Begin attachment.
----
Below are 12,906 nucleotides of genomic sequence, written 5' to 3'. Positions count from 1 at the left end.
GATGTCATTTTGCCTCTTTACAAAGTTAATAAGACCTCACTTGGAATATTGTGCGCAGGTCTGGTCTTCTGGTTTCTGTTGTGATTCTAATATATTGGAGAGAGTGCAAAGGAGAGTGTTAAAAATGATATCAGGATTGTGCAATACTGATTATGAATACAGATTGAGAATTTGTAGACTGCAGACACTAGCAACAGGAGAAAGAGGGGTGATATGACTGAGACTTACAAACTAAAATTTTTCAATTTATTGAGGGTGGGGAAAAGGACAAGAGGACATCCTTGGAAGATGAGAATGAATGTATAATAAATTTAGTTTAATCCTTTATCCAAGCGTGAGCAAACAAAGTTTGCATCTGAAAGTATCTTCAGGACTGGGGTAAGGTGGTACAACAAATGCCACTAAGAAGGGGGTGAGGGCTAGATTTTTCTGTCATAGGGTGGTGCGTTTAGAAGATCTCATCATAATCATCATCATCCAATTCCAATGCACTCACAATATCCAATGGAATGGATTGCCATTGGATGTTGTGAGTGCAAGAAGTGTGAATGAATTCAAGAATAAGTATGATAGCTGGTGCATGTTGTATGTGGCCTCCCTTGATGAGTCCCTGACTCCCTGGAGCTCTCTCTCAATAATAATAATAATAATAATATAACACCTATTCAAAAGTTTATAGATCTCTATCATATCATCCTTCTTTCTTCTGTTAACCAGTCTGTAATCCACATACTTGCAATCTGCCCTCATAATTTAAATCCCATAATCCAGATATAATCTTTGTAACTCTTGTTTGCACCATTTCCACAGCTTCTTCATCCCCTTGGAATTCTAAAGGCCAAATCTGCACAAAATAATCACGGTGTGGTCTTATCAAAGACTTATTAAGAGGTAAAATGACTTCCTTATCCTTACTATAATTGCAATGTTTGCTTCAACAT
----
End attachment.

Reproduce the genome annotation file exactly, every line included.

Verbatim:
Below are 12,906 nucleotides of genomic sequence, written 5' to 3'. Positions count from 1 at the left end.
GATGTCATTTTGCCTCTTTACAAAGTTAATAAGACCTCACTTGGAATATTGTGCGCAGGTCTGGTCTTCTGGTTTCTGTTGTGATTCTAATATATTGGAGAGAGTGCAAAGGAGAGTGTTAAAAATGATATCAGGATTGTGCAATACTGATTATGAATACAGATTGAGAATTTGTAGACTGCAGACACTAGCAACAGGAGAAAGAGGGGTGATATGACTGAGACTTACAAACTAAAATTTTTCAATTTATTGAGGGTGGGGAAAAGGACAAGAGGACATCCTTGGAAGATGAGAATGAATGTATAATAAATTTAGTTTAATCCTTTATCCAAGCGTGAGCAAACAAAGTTTGCATCTGAAAGTATCTTCAGGACTGGGGTAAGGTGGTACAACAAATGCCACTAAGAAGGGGGTGAGGGCTAGATTTTTCTGTCATAGGGTGGTGCGTTTAGAAGATCTCATCATAATCATCATCATCCAATTCCAATGCACTCACAATATCCAATGGAATGGATTGCCATTGGATGTTGTGAGTGCAAGAAGTGTGAATGAATTCAAGAATAAGTATGATAGCTGGTGCATGTTGTATGTGGCCTCCCTTGATGAGTCCCTGACTCCCTGGAGCTCTCTCTCAATAATAATAATAATAATAATATAACACCTATTCAAAAGTTTATAGATCTCTATCATATCATCCTTCTTTCTTCTGTTAACCAGTCTGTAATCCACATACTTGCAATCTGCCCTCATAATTTAAATCCCATAATCCAGATATAATCTTTGTAACTCTTGTTTGCACCATTTCCACAGCTTCTTCATCCCCTTGGAATTCTAAAGGCCAAATCTGCACAAAATAATCACGGTGTGGTCTTATCAAAGACTTATTAAGAGGTAAAATGACTTCCTTATCCTTACTATAATTGCAATGTTTGCTTCAACAT